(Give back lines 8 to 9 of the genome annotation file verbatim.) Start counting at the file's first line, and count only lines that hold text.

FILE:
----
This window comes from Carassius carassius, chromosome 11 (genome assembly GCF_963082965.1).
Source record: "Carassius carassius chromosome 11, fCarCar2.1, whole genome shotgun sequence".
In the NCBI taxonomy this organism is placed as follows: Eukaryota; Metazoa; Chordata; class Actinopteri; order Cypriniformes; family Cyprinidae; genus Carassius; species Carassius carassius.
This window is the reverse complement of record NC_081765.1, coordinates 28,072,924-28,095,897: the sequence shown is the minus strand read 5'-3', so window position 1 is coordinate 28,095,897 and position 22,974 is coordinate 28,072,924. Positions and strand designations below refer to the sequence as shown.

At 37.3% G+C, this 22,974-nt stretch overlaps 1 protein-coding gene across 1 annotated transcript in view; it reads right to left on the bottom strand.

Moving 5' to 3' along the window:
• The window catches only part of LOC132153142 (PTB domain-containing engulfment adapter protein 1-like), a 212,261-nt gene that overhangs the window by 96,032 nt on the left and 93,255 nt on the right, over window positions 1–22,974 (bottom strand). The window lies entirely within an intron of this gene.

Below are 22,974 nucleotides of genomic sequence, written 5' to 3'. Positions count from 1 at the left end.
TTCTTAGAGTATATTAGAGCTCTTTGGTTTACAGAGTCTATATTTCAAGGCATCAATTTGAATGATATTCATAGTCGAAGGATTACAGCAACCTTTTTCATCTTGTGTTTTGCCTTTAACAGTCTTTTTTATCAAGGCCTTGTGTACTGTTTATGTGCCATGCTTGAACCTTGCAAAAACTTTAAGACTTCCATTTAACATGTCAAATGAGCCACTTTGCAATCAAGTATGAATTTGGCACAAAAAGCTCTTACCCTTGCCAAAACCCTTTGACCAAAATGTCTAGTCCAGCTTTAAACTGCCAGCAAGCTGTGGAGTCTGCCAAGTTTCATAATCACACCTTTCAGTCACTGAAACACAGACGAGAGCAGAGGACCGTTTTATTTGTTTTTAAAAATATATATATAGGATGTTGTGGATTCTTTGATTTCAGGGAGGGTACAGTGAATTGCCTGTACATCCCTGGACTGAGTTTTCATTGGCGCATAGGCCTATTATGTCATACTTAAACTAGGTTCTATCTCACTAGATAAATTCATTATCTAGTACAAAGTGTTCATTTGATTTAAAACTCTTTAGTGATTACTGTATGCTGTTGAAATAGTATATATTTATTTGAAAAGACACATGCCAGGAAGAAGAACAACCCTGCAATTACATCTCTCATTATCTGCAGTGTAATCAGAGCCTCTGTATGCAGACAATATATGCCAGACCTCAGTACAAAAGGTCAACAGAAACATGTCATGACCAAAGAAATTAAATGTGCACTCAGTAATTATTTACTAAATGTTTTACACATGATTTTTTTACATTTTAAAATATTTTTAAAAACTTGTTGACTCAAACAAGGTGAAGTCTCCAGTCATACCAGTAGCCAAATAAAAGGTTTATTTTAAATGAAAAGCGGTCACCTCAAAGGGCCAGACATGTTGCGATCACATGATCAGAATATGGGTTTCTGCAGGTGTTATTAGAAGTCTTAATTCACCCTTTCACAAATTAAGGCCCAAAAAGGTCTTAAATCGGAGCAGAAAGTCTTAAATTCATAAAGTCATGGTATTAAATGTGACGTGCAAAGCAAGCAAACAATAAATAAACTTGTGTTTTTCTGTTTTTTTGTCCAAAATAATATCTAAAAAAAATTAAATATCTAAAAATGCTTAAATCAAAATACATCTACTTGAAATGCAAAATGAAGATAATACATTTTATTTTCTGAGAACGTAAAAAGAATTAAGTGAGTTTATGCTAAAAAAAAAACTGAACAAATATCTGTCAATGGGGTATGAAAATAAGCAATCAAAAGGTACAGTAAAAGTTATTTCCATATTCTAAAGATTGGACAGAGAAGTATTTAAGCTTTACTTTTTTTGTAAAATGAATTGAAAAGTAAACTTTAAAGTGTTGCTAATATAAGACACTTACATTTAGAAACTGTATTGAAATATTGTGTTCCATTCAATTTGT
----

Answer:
Below are 22,974 nucleotides of genomic sequence, written 5' to 3'. Positions count from 1 at the left end.
TTCTTAGAGTATATTAGAGCTCTTTGGTTTACAGAGTCTATATTTCAAGGCATCAATTTGAATGATATTCATAGTCGAAGGATTACAGCAACCTTTTTCATCTTGTGTTTTGCCTTTAACAGTCTTTTTTATCAAGGCCTTGTGTACTGTTTATGTGCCATGCTTGAACCTTGCAAAAACTTTAAGACTTCCATTTAACATGTCAAATGAGCCACTTTGCAATCAAGTATGAATTTGGCACAAAAAGCTCTTACCCTTGCCAAAACCCTTTGACCAAAATGTCTAGTCCAGCTTTAAACTGCCAGCAAGCTGTGGAGTCTGCCAAGTTTCATAATCACACCTTTCAGTCACTGAAACACAGACGAGAGCAGAGGACCGTTTTATTTGTTTTTAAAAATATATATATAGGATGTTGTGGATTCTTTGATTTCAGGGAGGGTACAGTGAATTGCCTGTACATCCCTGGACTGAGTTTTCATTGGCGCATAGGCCTATTATGTCATACTTAAACTAGGTTCTATCTCACTAGATAAATTCATTATCTAGTACAAAGTGTTCATTTGATTTAAAACTCTTTAGTGATTACTGTATGCTGTTGAAATAGTATATATTTATTTGAAAAGACACATGCCAGGAAGAAGAACAACCCTGCAATTACATCTCTCATTATCTGCAGTGTAATCAGAGCCTCTGTATGCAGACAATATATGCCAGACCTCAGTACAAAAGGTCAACAGAAACATGTCATGACCAAAGAAATTAAATGTGCACTCAGTAATTATTTACTAAATGTTTTACACATGATTTTTTTACATTTTAAAATATTTTTAAAAACTTGTTGACTCAAACAAGGTGAAGTCTCCAGTCATACCAGTAGCCAAATAAAAGGTTTATTTTAAATGAAAAGCGGTCACCTCAAAGGGCCAGACATGTTGCGATCACATGATCAGAATATGGGTTTCTGCAGGTGTTATTAGAAGTCTTAATTCACCCTTTCACAAATTAAGGCCCAAAAAGGTCTTAAATCGGAGCAGAAAGTCTTAAATTCATAAAGTCATGGTATTAAATGTGACGTGCAAAGCAAGCAAACAATAAATAAACTTGTGTTTTTCTGTTTTTTTGTCCAAAATAATATCTAAAAAAAATTAAATATCTAAAAATGCTTAAATCAAAATACATCTACTTGAAATGCAAAATGAAGATAATACATTTTATTTTCTGAGAACGTAAAAAGAATTAAGTGAGTTTATGCTAAAAAAAAAACTGAACAAATATCTGTCAATGGGGTATGAAAATAAGCAATCAAAAGGTACAGTAAAAGTTATTTCCATATTCTAAAGATTGGACAGAGAAGTATTTAAGCTTTACTTTTTTTGTAAAATGAATTGAAAAGTAAACTTTAAAGTGTTGCTAATATAAGACACTTACATTTAGAAACTGTATTGAAATATTGTGTTCCATTCAATTTGT